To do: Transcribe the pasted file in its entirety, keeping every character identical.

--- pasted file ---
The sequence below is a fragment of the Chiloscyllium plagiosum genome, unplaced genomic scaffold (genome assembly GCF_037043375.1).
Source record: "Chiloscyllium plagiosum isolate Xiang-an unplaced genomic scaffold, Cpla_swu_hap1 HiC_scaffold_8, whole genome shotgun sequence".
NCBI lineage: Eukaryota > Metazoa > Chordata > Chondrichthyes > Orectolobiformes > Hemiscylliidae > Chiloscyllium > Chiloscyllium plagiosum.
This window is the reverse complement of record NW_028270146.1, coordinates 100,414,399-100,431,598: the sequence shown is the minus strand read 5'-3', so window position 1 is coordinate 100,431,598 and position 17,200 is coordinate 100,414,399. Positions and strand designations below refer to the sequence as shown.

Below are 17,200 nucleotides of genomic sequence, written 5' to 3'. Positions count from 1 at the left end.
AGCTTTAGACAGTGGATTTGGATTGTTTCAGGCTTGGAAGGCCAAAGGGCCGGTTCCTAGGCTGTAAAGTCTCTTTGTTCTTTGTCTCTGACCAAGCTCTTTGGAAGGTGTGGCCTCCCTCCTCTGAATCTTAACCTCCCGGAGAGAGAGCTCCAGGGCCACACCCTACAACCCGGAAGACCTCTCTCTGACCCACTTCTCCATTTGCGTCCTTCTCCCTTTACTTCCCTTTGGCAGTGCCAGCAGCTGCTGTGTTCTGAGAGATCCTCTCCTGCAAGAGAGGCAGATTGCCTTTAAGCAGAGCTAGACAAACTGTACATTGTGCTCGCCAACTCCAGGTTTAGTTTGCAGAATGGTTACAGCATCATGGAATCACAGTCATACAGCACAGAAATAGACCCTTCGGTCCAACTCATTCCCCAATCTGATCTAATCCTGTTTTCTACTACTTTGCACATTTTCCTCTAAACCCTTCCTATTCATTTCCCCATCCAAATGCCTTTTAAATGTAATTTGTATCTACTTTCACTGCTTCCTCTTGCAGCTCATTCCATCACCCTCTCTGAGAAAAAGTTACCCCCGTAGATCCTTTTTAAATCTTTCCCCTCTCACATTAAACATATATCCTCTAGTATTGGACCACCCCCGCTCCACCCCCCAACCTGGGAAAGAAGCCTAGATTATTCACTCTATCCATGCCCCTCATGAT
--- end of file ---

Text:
The sequence below is a fragment of the Chiloscyllium plagiosum genome, unplaced genomic scaffold (genome assembly GCF_037043375.1).
Source record: "Chiloscyllium plagiosum isolate Xiang-an unplaced genomic scaffold, Cpla_swu_hap1 HiC_scaffold_8, whole genome shotgun sequence".
NCBI lineage: Eukaryota > Metazoa > Chordata > Chondrichthyes > Orectolobiformes > Hemiscylliidae > Chiloscyllium > Chiloscyllium plagiosum.
This window is the reverse complement of record NW_028270146.1, coordinates 100,414,399-100,431,598: the sequence shown is the minus strand read 5'-3', so window position 1 is coordinate 100,431,598 and position 17,200 is coordinate 100,414,399. Positions and strand designations below refer to the sequence as shown.

Below are 17,200 nucleotides of genomic sequence, written 5' to 3'. Positions count from 1 at the left end.
AGCTTTAGACAGTGGATTTGGATTGTTTCAGGCTTGGAAGGCCAAAGGGCCGGTTCCTAGGCTGTAAAGTCTCTTTGTTCTTTGTCTCTGACCAAGCTCTTTGGAAGGTGTGGCCTCCCTCCTCTGAATCTTAACCTCCCGGAGAGAGAGCTCCAGGGCCACACCCTACAACCCGGAAGACCTCTCTCTGACCCACTTCTCCATTTGCGTCCTTCTCCCTTTACTTCCCTTTGGCAGTGCCAGCAGCTGCTGTGTTCTGAGAGATCCTCTCCTGCAAGAGAGGCAGATTGCCTTTAAGCAGAGCTAGACAAACTGTACATTGTGCTCGCCAACTCCAGGTTTAGTTTGCAGAATGGTTACAGCATCATGGAATCACAGTCATACAGCACAGAAATAGACCCTTCGGTCCAACTCATTCCCCAATCTGATCTAATCCTGTTTTCTACTACTTTGCACATTTTCCTCTAAACCCTTCCTATTCATTTCCCCATCCAAATGCCTTTTAAATGTAATTTGTATCTACTTTCACTGCTTCCTCTTGCAGCTCATTCCATCACCCTCTCTGAGAAAAAGTTACCCCCGTAGATCCTTTTTAAATCTTTCCCCTCTCACATTAAACATATATCCTCTAGTATTGGACCACCCCCGCTCCACCCCCCAACCTGGGAAAGAAGCCTAGATTATTCACTCTATCCATGCCCCTCATGAT